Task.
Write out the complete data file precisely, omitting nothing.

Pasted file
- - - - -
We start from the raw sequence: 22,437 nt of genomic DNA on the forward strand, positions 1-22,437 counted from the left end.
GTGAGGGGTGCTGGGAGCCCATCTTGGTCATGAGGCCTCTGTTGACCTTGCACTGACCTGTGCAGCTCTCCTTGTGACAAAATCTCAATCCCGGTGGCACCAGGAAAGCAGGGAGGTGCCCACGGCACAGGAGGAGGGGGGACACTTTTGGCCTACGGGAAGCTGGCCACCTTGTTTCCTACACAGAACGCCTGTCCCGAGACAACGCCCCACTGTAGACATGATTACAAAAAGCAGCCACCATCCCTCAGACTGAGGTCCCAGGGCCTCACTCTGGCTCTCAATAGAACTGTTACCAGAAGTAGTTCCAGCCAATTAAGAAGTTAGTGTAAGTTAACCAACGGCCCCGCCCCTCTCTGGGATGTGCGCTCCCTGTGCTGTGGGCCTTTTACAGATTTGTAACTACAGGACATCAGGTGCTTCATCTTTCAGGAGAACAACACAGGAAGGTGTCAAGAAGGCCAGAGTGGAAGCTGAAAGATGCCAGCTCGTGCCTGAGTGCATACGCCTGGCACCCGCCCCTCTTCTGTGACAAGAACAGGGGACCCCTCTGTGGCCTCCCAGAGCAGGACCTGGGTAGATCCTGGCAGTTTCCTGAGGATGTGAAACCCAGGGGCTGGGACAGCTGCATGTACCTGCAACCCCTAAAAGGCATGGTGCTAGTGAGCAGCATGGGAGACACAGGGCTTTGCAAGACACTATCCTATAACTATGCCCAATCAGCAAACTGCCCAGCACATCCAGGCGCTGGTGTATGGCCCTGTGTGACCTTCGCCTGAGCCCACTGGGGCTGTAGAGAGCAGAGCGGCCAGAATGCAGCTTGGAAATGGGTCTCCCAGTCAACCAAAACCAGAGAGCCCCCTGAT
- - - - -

We start from the raw sequence: 22,437 nt of genomic DNA on the forward strand, positions 1-22,437 counted from the left end.
GTGAGGGGTGCTGGGAGCCCATCTTGGTCATGAGGCCTCTGTTGACCTTGCACTGACCTGTGCAGCTCTCCTTGTGACAAAATCTCAATCCCGGTGGCACCAGGAAAGCAGGGAGGTGCCCACGGCACAGGAGGAGGGGGGACACTTTTGGCCTACGGGAAGCTGGCCACCTTGTTTCCTACACAGAACGCCTGTCCCGAGACAACGCCCCACTGTAGACATGATTACAAAAAGCAGCCACCATCCCTCAGACTGAGGTCCCAGGGCCTCACTCTGGCTCTCAATAGAACTGTTACCAGAAGTAGTTCCAGCCAATTAAGAAGTTAGTGTAAGTTAACCAACGGCCCCGCCCCTCTCTGGGATGTGCGCTCCCTGTGCTGTGGGCCTTTTACAGATTTGTAACTACAGGACATCAGGTGCTTCATCTTTCAGGAGAACAACACAGGAAGGTGTCAAGAAGGCCAGAGTGGAAGCTGAAAGATGCCAGCTCGTGCCTGAGTGCATACGCCTGGCACCCGCCCCTCTTCTGTGACAAGAACAGGGGACCCCTCTGTGGCCTCCCAGAGCAGGACCTGGGTAGATCCTGGCAGTTTCCTGAGGATGTGAAACCCAGGGGCTGGGACAGCTGCATGTACCTGCAACCCCTAAAAGGCATGGTGCTAGTGAGCAGCATGGGAGACACAGGGCTTTGCAAGACACTATCCTATAACTATGCCCAATCAGCAAACTGCCCAGCACATCCAGGCGCTGGTGTATGGCCCTGTGTGACCTTCGCCTGAGCCCACTGGGGCTGTAGAGAGCAGAGCGGCCAGAATGCAGCTTGGAAATGGGTCTCCCAGTCAACCAAAACCAGAGAGCCCCCTGAT